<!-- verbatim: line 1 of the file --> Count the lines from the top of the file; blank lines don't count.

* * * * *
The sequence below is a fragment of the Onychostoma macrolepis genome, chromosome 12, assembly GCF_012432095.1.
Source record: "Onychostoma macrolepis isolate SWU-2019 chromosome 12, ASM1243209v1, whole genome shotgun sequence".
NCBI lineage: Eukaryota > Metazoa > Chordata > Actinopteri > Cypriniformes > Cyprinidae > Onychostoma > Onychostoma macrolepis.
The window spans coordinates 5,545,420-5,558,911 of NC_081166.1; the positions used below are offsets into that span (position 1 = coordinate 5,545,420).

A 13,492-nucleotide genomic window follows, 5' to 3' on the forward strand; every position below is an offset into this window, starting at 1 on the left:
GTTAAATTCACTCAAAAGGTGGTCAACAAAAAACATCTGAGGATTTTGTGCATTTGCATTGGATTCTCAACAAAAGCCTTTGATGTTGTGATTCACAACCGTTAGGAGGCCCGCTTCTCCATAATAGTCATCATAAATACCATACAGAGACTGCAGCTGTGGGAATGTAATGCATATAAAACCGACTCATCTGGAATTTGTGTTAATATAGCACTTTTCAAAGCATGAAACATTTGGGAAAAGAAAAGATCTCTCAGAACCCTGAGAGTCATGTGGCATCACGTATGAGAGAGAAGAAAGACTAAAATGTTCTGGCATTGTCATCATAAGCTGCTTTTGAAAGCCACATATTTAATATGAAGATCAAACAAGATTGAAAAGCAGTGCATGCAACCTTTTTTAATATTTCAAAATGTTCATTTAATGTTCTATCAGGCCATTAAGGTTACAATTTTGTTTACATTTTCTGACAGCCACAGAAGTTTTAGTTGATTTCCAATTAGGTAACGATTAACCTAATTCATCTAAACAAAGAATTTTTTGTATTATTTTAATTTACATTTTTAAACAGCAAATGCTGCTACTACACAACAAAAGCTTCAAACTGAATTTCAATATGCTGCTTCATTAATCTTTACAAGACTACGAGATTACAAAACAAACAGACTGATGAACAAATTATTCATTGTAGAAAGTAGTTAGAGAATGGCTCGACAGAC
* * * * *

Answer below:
The sequence below is a fragment of the Onychostoma macrolepis genome, chromosome 12, assembly GCF_012432095.1.